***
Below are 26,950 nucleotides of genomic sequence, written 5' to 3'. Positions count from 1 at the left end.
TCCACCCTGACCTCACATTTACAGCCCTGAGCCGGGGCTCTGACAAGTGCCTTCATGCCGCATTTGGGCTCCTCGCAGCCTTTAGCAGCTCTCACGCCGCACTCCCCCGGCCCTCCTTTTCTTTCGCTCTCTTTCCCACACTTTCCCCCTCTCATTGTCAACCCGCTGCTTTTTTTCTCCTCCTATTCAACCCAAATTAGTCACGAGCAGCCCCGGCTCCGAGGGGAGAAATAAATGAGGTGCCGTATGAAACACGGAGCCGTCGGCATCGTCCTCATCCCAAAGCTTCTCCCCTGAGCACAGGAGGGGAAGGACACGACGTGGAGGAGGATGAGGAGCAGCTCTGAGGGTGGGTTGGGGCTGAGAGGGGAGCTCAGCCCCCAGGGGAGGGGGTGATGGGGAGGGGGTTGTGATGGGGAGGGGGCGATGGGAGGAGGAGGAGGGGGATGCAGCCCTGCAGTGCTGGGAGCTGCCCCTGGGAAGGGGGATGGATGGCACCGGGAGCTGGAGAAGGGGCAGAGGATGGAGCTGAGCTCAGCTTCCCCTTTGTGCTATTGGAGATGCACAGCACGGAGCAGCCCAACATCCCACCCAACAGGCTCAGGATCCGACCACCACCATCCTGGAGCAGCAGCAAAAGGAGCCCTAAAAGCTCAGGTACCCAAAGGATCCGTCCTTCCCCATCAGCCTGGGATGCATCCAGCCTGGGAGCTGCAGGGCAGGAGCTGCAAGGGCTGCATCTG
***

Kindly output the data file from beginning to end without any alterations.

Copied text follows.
Below are 26,950 nucleotides of genomic sequence, written 5' to 3'. Positions count from 1 at the left end.
TCCACCCTGACCTCACATTTACAGCCCTGAGCCGGGGCTCTGACAAGTGCCTTCATGCCGCATTTGGGCTCCTCGCAGCCTTTAGCAGCTCTCACGCCGCACTCCCCCGGCCCTCCTTTTCTTTCGCTCTCTTTCCCACACTTTCCCCCTCTCATTGTCAACCCGCTGCTTTTTTTCTCCTCCTATTCAACCCAAATTAGTCACGAGCAGCCCCGGCTCCGAGGGGAGAAATAAATGAGGTGCCGTATGAAACACGGAGCCGTCGGCATCGTCCTCATCCCAAAGCTTCTCCCCTGAGCACAGGAGGGGAAGGACACGACGTGGAGGAGGATGAGGAGCAGCTCTGAGGGTGGGTTGGGGCTGAGAGGGGAGCTCAGCCCCCAGGGGAGGGGGTGATGGGGAGGGGGTTGTGATGGGGAGGGGGCGATGGGAGGAGGAGGAGGGGGATGCAGCCCTGCAGTGCTGGGAGCTGCCCCTGGGAAGGGGGATGGATGGCACCGGGAGCTGGAGAAGGGGCAGAGGATGGAGCTGAGCTCAGCTTCCCCTTTGTGCTATTGGAGATGCACAGCACGGAGCAGCCCAACATCCCACCCAACAGGCTCAGGATCCGACCACCACCATCCTGGAGCAGCAGCAAAAGGAGCCCTAAAAGCTCAGGTACCCAAAGGATCCGTCCTTCCCCATCAGCCTGGGATGCATCCAGCCTGGGAGCTGCAGGGCAGGAGCTGCAAGGGCTGCATCTG